Defining Criminology and its Nature

    Meaning of Criminology

    In simple terms, criminology can be defined as “the scientific study of crime”. The meaning of criminology can be understood both in a narrow and a broader sense. In its narrow arena, criminology is deemed to be a study of crime and how to do away with such crime. However, comprehensively, criminology not only includes understanding the essence of crime causation but also deals with an in-depth analysis of the preventive measures, punitive procedures along with the behavioural changes of the criminal offenders and their treatment involving rehabilitation processes. The focal point of criminology revolves around the “study of crime causation, correction, and crime prevention”. It can be summed up that criminology helps understand the crime from a legal and social point of view. It aims at understanding crime as a social phenomenon.

    Various definitions of criminology are as under-

    1. Edwin Sutherland has defined criminology as the study of crime as a social phenomenon that includes the process of making and breaking of law along with the consequent reactions to the act of lawbreakers. Criminology aims to study law, crime, and the treatment of criminals simultaneously[1].
    2. Dr. Kenny has defined criminology as the branch of criminal science dealing with the analysis of crime causation and prevention of crime[2].
    3. According to Merriam-Webster’s dictionary criminology is defined as the scientific study of crime as a social phenomenon. It stresses the study of criminals and their mental traits, habits, discipline, etc.[3].

    Origin and Stages of Evolution of Criminology

    It is unerring to note that criminology as a subject has gained importance in the late 17th century and started to develop at a faster pace towards the advent of the 19th century. The origin and the development of criminology has to be understood by analyzing the various schools of thoughts associated with criminology which are discussed as under[4] –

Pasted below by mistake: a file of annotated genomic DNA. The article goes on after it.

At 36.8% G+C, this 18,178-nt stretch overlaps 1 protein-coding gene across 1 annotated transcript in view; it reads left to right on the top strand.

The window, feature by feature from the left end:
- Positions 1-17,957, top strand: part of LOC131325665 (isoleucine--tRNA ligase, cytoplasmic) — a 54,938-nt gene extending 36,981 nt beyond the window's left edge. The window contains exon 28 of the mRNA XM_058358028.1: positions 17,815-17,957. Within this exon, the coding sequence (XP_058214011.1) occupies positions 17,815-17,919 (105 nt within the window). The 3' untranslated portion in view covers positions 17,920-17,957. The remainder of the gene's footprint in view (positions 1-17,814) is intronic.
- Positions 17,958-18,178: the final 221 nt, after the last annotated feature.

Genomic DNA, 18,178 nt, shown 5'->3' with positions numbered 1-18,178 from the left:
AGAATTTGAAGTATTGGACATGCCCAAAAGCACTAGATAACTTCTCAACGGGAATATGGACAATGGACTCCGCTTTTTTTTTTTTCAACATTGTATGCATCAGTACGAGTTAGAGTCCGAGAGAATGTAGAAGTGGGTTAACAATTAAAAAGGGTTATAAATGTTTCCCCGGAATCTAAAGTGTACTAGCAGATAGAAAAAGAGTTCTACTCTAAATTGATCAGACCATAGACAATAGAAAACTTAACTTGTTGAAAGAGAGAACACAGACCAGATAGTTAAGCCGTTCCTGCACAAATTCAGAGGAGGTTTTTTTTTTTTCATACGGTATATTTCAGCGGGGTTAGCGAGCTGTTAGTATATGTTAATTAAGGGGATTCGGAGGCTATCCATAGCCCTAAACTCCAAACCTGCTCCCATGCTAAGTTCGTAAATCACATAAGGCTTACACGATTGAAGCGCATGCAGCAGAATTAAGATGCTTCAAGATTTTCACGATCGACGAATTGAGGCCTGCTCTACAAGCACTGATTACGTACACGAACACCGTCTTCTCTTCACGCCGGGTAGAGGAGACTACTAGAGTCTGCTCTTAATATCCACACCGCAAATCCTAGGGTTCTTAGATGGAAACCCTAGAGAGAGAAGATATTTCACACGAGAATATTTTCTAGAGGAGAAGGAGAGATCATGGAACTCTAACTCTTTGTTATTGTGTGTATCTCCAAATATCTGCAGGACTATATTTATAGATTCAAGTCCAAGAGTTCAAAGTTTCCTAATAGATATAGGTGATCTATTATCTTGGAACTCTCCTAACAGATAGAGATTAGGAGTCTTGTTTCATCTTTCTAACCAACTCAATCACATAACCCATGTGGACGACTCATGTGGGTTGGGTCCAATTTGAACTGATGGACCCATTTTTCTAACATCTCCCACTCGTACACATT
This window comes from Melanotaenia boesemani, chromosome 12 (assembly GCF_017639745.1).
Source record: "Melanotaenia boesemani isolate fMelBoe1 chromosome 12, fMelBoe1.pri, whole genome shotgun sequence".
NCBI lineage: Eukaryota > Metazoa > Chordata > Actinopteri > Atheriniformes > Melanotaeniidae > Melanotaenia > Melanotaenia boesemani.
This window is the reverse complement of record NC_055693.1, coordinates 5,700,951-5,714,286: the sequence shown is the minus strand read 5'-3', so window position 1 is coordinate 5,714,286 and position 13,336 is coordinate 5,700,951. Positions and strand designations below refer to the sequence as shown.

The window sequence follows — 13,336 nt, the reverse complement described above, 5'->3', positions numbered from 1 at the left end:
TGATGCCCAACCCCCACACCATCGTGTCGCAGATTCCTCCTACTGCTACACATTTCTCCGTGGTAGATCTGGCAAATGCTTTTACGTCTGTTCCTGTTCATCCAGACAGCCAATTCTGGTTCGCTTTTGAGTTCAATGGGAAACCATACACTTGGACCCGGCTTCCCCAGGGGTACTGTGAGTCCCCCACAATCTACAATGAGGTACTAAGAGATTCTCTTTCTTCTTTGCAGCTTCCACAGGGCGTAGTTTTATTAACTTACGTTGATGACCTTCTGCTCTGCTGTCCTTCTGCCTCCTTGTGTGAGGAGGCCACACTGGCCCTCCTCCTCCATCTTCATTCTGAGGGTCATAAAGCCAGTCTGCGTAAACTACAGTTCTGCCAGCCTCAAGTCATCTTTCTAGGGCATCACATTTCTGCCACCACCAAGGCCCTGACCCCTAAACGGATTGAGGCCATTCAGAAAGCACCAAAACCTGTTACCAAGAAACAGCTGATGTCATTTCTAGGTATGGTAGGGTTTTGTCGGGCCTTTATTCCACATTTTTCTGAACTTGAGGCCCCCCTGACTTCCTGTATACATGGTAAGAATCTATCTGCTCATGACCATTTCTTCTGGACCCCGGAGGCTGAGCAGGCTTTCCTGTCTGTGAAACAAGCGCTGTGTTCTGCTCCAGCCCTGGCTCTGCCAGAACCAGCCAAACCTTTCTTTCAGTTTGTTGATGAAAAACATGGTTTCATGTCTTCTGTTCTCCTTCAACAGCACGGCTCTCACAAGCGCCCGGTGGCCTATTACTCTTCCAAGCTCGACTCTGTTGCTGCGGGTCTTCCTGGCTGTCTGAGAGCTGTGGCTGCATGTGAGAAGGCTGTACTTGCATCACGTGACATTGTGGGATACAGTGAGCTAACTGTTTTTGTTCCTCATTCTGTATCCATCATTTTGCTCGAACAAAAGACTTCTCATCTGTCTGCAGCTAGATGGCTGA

Pre-classical School or Demonological school – 

    Philosophers like Saint Thomas Aquinas, Thomas Hobbes, and John Locke were some of the proponents of this school of thought. The foundation of this school lay on the idea that in primitive and medieval societies, the values and thoughts of people were so religiously dominated that it was believed that if a person is committing an offence, he is administered by some evil or a demonic spirit. At that time people strongly believed that crime can only be eliminated by eliminating the criminal himself by subjecting him to various ordeals. The aim was to compel the evil to leave the body of the criminal by administering harsh punishments to him. They did not make any efforts to understand the true essence of crime causation and any other preventive measures to curb crime and criminals were left unexplored. It is apparent to note that during this period, greater emphasis was laid on the crime being a supernatural phenomenon. This school of thought was completely impractical as it was merely based on imaginations and hypothetical situations.

    Classical School of Thought – 

    Mid 18th century was dominated by this school of thought. The period saw a significant shift of thought from religion to practicality. The two main proponents of this school were Beccaria and Donald Taft. Both of them proposed the idea of crime as an individual action based on the intention of the criminal. It was propounded that a person commits an offence of his own accord and not because of the influence of any spirit or demonic character. The concept of the free will of the person to commit the crime was given due recognition in this school of thought. However, there was not much change regarding the prevention of crime. There was not much advancement in the development of adequate punishment to curb crime. It is apparent to note that inflicting pain to the criminal was still considered as an adequate measure to curtail the growing menace of crime. Here also, the multiple factors associated with the crime were left untouched. 

    Positive or Lombrosian School of Thought – 

    The major proponents of this school were Ceaser Lombroso, Enrico Ferri, Raffaello, and Garofalo. The idea of the classical school was criticized by these thinkers, and there was a shift of focus from crime to criminals. Efforts were made to understand the personality of the criminal rather than the nature of the crime committed. Lombroso was the first who undertook an anthropological study to understand the physical reasons behind the commission of a crime. He believed that criminals are generally physically inferior individuals to the rest of the populace. He finally concluded by demarcating three criminals into three categories namely hereditary criminals, insane criminals, and criminaloids. Similarly, a five-fold classification of criminals was given by Enrico Ferri based on physical, anthropological, and physiological factors. According to him criminals can be born criminals, occasional criminals, passionate criminals, insane criminals, and habitual criminals. Further, Raffaello and Garofalo categorized criminals into 4 sub-heads as murderers, violent criminals, criminals lacking sentiments, and lustful criminals.



    Neo-classical School of Thought –